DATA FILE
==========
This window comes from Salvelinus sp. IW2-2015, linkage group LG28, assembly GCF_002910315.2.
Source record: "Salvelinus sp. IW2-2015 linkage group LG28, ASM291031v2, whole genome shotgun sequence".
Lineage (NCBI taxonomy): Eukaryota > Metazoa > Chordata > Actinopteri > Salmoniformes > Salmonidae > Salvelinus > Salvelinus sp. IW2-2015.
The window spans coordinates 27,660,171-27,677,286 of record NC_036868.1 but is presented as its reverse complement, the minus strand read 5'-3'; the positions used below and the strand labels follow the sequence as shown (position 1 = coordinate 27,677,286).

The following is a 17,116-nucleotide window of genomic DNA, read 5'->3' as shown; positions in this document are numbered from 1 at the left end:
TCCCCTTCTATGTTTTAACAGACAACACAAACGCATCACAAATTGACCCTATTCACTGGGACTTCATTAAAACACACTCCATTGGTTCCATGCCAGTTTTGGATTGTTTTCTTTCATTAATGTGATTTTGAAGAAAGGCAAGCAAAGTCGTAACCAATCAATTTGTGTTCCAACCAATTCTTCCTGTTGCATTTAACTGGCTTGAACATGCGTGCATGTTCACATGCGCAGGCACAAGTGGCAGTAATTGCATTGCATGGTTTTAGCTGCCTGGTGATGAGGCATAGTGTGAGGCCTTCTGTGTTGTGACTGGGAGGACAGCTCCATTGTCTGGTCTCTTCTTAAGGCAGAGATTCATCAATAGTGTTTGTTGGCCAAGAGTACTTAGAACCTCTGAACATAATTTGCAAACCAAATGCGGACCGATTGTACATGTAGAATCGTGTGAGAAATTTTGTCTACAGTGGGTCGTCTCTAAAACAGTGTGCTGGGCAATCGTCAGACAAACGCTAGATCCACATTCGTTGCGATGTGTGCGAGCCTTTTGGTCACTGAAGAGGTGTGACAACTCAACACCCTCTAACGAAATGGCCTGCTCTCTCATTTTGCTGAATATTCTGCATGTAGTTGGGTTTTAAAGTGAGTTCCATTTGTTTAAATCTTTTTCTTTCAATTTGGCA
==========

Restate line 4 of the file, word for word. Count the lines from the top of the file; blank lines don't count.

The window spans coordinates 27,660,171-27,677,286 of record NC_036868.1 but is presented as its reverse complement, the minus strand read 5'-3'; the positions used below and the strand labels follow the sequence as shown (position 1 = coordinate 27,677,286).